Pesto (Italian: [pesto], Ligurian: [pestu]), or referring to the original pesto alla genovese dish (Italian pronunciation: [pesto alla dʒenoˈveːze]), is a sauce originating from Genoa, the capital of Liguria, Italy. Traditionally, it comprises of crushed garlic, European pine nuts, coarse salt, basil leaves, hard cheese such as Parmigiano-Reggiano (also recognised as Parmesan cheese) or Pecorino Sardo (pie produced from sheep’s meat), all mixed with olive oil.
The name is derived from the past participle of the Genoese word pestâ (Italian: pestare), which implies “to pound,” “to crush,” concerning the initial technique of preparing. According to tradition, the ingredients are “crushed” or placed in a marble mortar by a circular motion of a wooden pestle. The same Latin root, through Old French, also gave rise to the English noun pestle.
There are many variants of Pesto, and most individuals combine it with the purple colour, apparently coming from the primary component of basil. Since the term Pesto can be used to define so many distinct kinds of sauces and dips, the title of the most traditional sauce contains “Pesto Genovese.”
Other variants of Pesto are red representing ingredients; they can be either red bell peppers or sun-dried tomatoes. One of the most common applications for Pesto is the pasta sauce. It can also be served as a dip or spread, as a salad dressing or as an accompaniment to steaks, poultry or fish.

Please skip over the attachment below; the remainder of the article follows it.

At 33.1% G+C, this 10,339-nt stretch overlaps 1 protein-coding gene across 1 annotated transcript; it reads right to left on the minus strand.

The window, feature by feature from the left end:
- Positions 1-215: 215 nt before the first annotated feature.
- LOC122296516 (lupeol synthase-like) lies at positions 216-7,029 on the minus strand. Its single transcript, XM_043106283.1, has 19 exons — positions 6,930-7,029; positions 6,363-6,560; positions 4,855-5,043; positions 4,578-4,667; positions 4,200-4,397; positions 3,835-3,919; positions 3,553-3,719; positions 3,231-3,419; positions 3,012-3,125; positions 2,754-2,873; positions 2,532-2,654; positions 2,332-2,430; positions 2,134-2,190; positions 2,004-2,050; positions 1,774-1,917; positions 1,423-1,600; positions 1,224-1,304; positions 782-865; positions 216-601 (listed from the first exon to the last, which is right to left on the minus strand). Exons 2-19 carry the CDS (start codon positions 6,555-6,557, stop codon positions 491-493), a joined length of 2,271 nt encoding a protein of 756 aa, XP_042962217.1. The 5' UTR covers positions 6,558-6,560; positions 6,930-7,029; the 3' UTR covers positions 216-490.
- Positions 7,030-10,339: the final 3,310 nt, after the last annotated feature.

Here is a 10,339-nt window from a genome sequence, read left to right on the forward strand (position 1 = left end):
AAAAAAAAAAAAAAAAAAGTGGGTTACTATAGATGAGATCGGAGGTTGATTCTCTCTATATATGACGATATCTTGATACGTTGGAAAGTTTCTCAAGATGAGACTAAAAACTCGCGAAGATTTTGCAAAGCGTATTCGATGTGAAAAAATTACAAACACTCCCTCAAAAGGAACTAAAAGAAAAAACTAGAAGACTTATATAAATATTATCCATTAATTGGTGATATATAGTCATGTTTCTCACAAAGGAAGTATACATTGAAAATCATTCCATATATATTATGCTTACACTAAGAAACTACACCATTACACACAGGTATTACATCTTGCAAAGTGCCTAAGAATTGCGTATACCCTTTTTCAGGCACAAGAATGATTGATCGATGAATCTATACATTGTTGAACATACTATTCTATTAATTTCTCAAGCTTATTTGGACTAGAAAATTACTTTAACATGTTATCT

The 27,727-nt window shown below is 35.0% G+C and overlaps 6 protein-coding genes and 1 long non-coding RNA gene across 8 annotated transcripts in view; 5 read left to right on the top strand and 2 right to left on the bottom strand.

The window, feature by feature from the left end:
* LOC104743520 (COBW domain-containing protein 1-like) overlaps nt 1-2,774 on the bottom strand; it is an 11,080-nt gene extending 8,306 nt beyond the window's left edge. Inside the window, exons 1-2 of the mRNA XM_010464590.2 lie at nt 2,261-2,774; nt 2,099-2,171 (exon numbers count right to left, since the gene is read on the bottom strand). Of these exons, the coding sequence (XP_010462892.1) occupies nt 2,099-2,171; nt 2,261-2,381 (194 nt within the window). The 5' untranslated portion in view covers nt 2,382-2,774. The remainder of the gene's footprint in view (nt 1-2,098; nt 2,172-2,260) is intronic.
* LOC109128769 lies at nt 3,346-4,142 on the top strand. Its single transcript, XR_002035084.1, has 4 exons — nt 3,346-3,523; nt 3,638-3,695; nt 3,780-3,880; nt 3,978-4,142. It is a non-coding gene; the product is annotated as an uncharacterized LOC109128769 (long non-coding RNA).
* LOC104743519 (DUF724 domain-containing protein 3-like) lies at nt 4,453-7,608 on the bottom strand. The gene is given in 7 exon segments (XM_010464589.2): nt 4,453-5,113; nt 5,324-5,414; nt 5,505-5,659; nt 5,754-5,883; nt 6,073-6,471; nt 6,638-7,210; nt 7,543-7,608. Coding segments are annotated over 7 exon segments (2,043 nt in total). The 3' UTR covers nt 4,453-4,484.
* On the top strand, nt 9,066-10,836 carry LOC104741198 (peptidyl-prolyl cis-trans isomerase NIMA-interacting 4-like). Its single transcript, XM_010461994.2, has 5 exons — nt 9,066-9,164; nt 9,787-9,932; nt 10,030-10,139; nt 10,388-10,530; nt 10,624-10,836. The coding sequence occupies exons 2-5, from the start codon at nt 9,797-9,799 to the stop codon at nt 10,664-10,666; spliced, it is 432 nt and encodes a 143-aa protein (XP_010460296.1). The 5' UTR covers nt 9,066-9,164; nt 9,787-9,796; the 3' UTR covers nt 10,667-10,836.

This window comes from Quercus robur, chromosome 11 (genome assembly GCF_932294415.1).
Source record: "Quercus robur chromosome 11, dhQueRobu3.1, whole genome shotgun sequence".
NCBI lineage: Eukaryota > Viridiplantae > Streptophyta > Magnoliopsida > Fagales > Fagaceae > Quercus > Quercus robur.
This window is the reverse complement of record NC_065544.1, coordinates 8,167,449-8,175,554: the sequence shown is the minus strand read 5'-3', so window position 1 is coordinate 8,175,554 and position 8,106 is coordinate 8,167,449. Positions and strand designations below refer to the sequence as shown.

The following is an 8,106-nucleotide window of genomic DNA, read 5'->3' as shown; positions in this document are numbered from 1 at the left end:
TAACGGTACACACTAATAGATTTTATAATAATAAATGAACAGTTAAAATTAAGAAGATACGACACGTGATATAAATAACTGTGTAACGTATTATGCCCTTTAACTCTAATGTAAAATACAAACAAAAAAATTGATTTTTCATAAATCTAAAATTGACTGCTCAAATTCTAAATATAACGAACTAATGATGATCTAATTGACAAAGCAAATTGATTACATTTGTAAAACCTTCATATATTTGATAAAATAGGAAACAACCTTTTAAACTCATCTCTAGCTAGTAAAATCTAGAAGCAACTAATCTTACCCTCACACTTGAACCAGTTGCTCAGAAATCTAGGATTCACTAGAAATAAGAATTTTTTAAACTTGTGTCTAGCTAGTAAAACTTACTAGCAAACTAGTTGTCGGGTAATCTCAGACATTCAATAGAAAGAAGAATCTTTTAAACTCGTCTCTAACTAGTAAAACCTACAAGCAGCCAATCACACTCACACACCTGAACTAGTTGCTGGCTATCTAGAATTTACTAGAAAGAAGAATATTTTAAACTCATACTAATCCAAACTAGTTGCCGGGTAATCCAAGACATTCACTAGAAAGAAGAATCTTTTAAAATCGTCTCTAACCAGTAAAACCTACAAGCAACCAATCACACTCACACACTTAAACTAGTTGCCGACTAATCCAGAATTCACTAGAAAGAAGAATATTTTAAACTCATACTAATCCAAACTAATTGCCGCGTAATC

Strictly mentioned, pesto is a generic term for anything that is made by pounding; that’s why the word is used for a few pestos in Italy. However, Pesto alla Genovese (‘ Genoese pesto ‘) remains the most popular pesto in Italy and the rest of the world.
And we are sure the amazing Pesto – version of this dish will spark your taste buds.
Ingredients (1 serving):
- 2 cups fresh basil leaves
- 2 cloves garlic
- ⅓ cup pine nuts
- ½ cup fresh Parmesan cheese
- ¼ teaspoon salt
- ¼ teaspoon pepper
- ½ cup olive oil
- Add fresh basil leaves, garlic, pine nuts, parmesan cheese, salt and pepper to the food processor bowl. Pulse 5 times until a thick mixture is formed.
- Keep the food processor at low speed, then add the olive oil adagio in a steady stream.
- Serve the pesto right away or keep it in the refrigerator in a small bowl wrapped in plastic.